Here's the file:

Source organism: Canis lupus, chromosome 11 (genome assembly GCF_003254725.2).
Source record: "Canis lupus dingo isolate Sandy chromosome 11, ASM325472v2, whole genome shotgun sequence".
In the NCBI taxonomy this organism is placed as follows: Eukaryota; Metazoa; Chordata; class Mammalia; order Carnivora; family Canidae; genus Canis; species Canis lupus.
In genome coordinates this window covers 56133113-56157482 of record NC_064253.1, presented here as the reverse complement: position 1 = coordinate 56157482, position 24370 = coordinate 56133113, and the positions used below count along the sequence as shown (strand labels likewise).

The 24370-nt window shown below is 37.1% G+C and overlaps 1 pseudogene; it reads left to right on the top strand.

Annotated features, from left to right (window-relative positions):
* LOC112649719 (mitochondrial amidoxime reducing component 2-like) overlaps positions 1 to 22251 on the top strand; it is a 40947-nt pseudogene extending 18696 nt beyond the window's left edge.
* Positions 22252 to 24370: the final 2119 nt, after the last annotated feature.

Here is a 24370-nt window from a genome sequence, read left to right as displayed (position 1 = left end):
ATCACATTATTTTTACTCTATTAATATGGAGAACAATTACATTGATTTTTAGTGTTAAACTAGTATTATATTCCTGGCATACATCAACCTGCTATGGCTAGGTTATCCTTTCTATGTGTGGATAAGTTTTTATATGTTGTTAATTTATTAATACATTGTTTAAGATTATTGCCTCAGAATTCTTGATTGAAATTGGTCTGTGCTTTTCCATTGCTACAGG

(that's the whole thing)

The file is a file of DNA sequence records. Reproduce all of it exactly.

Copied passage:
Source organism: Canis lupus, chromosome 11 (genome assembly GCF_003254725.2).
Source record: "Canis lupus dingo isolate Sandy chromosome 11, ASM325472v2, whole genome shotgun sequence".
In the NCBI taxonomy this organism is placed as follows: Eukaryota; Metazoa; Chordata; class Mammalia; order Carnivora; family Canidae; genus Canis; species Canis lupus.
In genome coordinates this window covers 56133113-56157482 of record NC_064253.1, presented here as the reverse complement: position 1 = coordinate 56157482, position 24370 = coordinate 56133113, and the positions used below count along the sequence as shown (strand labels likewise).

The 24370-nt window shown below is 37.1% G+C and overlaps 1 pseudogene; it reads left to right on the top strand.

Annotated features, from left to right (window-relative positions):
* LOC112649719 (mitochondrial amidoxime reducing component 2-like) overlaps positions 1 to 22251 on the top strand; it is a 40947-nt pseudogene extending 18696 nt beyond the window's left edge.
* Positions 22252 to 24370: the final 2119 nt, after the last annotated feature.

Here is a 24370-nt window from a genome sequence, read left to right as displayed (position 1 = left end):
ATCACATTATTTTTACTCTATTAATATGGAGAACAATTACATTGATTTTTAGTGTTAAACTAGTATTATATTCCTGGCATACATCAACCTGCTATGGCTAGGTTATCCTTTCTATGTGTGGATAAGTTTTTATATGTTGTTAATTTATTAATACATTGTTTAAGATTATTGCCTCAGAATTCTTGATTGAAATTGGTCTGTGCTTTTCCATTGCTACAGG